Oxfam is undoubtedly right to say that Dame Barbara Stocking, who was paid £119,560 as it Chief Executive, "could expect to earn
at least £75,000 more for a comparable job in the private sector". One might question why that that salary increased by 19 per cent in two years – she was paid £100,008 in 2009/10 – when inflation hasn't risen as fast, but the main point holds: by comparison with business, charity chief executives are not well paid. Oxfam claims that "median pay of other large charity chief executives was £135,700". It was responding to a Daily Telegraph investigation which found that "the number of executives receiving six-figure salaries at Britain’s 14 leading
foreign aid charities has risen by nearly 60 per cent, from 19 to 30, over
the past three years".
Then again, the comparison with the private sector is misleading: charities, after all, aren't businesses, and it is precisely because the money they raise is given for those in need that they should strive to keep costs to a minimum. (The charities would doubtless argue back that to attract the best staff they must pay the "market rate".) But whatever way you look at it, charities cannot escape a consequence of austerity – namely, that the same harsh searchlight which has picked out MPs' expenses, bankers' bonuses, civil service spending, "aggressive" tax avoidance and the pay of local authority chief executives is coming to them, too. We live in an age of what I have called "aid in a cold climate", and the aid organisations are vulnerable to a backlash from donors who compare the salaries paid to chief executives not to private sector ones, but their own. Average earnings last year were £26,500.
Justine Greening is therefore correct to argue in response to the Telegraph's story that it is time for "the charities to grasp the nettle on
transparency and value for money". My sense is that the sector rather misses her precedecessor, Andrew Mitchell, who was and remains a eloquent and resourceful advocate of aid. But in my view, the International Development Secretary is showing a shrewd grasp of the public mood, of which her moves to end aid to India and direct (though not all) aid to South Africa are a part: by pushing for more transparency and better value, she is helping rather than harming the cause of aid. ConservativeHome has always been and remains a pro-aid site – though I am agnostic about fixing spending to a particular percentage and against writing any figure into law.
This is also the position of our readers, to judge by ConservativeHome survey results (which will, as ever, be more representative of them than the comments below this piece). Asked whether the £2.2 billion of taxpayers' money spent protecting children from polio is well spent, an overwhelming 79 per cent said that it is, and only 19 per cent said that it isn't. But it's worth noting that support falls sharply when the same readers are asked whether "aid can stop failing states becoming tomorrow's rogue states": 47 per cent agreed, and 46 per cent disagreed. This is a sign of "the wisdom of crowds". It is doubtless impossible to prove that non-medical aid is the decisive factor in any particular state, and its provision raises complex questions about sustainability and dependency. It is certainly true that some poorer countries flourish without very much aid at all, and would flourish even more were western states to open their markets.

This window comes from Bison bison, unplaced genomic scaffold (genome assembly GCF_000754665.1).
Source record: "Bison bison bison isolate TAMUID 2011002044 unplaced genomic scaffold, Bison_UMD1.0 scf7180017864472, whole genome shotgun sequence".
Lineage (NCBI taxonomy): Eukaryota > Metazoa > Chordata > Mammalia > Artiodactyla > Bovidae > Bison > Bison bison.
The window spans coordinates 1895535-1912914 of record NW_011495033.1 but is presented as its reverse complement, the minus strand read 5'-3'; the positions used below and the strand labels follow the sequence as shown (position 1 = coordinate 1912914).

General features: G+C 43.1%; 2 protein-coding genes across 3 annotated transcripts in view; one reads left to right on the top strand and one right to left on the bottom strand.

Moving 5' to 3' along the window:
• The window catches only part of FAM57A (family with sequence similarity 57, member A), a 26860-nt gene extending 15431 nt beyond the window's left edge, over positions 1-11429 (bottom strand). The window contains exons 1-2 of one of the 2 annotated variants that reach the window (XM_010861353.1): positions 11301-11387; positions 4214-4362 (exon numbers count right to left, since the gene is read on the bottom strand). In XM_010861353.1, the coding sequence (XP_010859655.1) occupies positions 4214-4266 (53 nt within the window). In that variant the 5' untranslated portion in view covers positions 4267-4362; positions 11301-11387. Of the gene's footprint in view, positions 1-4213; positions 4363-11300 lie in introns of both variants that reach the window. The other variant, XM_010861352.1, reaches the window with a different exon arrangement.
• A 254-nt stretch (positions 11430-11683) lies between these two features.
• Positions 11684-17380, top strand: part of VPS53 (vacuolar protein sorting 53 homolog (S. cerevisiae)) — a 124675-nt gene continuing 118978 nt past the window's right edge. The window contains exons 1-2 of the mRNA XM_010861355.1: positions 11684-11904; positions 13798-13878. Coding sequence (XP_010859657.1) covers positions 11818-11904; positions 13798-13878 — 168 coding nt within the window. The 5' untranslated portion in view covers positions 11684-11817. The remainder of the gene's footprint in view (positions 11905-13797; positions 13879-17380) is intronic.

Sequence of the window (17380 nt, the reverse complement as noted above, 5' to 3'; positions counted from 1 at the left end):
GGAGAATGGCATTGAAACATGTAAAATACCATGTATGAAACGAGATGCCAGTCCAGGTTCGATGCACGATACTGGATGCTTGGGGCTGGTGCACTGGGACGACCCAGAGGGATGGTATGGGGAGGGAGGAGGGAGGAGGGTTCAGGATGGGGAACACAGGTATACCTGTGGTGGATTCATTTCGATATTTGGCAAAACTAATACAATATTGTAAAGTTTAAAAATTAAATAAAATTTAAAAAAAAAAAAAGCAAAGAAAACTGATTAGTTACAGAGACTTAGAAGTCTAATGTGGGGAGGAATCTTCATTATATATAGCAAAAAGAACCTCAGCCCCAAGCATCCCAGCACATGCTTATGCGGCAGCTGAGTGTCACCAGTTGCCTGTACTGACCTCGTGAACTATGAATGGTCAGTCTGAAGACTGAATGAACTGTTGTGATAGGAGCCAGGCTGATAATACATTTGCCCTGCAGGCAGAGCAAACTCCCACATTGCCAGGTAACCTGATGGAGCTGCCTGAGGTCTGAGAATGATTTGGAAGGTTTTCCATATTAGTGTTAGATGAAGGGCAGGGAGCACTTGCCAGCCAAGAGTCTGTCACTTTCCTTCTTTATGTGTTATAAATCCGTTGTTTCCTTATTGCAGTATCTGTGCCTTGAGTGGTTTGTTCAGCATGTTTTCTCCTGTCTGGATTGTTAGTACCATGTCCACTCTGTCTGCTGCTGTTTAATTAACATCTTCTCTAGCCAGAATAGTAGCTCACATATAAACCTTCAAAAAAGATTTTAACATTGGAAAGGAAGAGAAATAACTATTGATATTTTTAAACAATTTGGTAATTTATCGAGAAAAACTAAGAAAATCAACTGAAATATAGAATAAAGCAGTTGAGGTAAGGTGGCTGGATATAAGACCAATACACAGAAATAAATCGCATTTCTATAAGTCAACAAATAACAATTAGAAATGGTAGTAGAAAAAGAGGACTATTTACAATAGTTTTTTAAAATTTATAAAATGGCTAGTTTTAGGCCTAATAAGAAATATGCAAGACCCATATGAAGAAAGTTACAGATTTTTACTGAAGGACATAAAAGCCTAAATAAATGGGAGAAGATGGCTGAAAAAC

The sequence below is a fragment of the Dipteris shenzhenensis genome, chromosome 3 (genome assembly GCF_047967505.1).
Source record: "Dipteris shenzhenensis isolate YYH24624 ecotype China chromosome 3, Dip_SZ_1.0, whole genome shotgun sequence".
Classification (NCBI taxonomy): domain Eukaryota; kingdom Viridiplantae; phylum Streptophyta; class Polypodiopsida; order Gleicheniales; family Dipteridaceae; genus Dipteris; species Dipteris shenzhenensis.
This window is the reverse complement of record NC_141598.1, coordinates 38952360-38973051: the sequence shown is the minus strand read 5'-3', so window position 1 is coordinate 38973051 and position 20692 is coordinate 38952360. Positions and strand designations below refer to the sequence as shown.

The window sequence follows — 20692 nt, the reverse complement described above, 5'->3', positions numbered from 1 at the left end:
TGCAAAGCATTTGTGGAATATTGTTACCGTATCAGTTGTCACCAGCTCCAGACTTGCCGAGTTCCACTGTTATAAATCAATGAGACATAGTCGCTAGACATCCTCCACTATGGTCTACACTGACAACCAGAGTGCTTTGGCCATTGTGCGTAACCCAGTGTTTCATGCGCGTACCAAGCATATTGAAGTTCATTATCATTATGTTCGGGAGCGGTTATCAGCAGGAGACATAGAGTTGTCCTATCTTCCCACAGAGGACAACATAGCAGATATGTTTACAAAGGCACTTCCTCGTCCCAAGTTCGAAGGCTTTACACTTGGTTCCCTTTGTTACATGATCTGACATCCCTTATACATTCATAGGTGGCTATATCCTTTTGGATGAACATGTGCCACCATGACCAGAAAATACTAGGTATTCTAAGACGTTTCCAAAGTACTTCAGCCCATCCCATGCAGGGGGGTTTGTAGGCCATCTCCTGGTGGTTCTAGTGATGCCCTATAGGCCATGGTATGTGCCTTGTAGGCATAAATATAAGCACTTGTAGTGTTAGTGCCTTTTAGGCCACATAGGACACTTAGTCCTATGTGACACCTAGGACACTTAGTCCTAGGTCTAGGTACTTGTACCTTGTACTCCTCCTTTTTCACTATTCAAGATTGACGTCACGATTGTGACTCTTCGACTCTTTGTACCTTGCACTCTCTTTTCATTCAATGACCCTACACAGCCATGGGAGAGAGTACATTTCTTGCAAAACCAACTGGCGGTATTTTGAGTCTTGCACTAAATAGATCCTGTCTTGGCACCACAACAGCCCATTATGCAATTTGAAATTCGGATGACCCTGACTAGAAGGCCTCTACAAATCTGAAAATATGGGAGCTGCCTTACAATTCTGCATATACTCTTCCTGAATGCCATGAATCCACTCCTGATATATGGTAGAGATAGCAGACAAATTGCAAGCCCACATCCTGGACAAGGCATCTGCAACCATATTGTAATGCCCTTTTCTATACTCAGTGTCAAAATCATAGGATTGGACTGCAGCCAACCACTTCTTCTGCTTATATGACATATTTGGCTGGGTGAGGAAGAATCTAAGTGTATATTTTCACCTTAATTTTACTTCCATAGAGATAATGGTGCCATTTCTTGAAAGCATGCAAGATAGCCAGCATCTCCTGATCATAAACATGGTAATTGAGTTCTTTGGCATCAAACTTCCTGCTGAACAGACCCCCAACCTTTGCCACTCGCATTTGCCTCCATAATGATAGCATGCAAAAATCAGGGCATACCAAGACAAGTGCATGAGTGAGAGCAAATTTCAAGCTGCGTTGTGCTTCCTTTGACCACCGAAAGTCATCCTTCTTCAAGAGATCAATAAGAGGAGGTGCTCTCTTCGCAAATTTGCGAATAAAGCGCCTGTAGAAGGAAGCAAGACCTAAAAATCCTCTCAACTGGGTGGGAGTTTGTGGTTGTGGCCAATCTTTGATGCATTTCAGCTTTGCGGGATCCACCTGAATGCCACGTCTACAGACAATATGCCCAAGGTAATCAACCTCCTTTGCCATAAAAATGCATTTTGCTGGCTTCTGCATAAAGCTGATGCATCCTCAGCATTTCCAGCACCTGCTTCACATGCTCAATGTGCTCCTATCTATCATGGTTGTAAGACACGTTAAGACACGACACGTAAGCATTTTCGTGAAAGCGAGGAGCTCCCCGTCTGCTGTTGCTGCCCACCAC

These considerations, plus the waste and corruption that plague aid provision, doubtless help to explain why almost 70 per cent of our respondents wanted to move money from the aid budget to defence. The conclusion is not very surprising. People support using public money to provide vaccines that will protect children and adults from polio or pneumonia or malaria: they are not Godfrey Blooms. (I see Bloom has been busy adding more material to Lynton Crosby's colourful file.) But they are not convinced by all the claims of the aid charities, and are doubtless suspicious that they, like other organisations, have a vested interest to defend. All in all, voters want greater transparency, redirection of aid to poorer countries, more market-driven help and the streamlining of DFID – in other words, more or less what Greening is striving to achieve.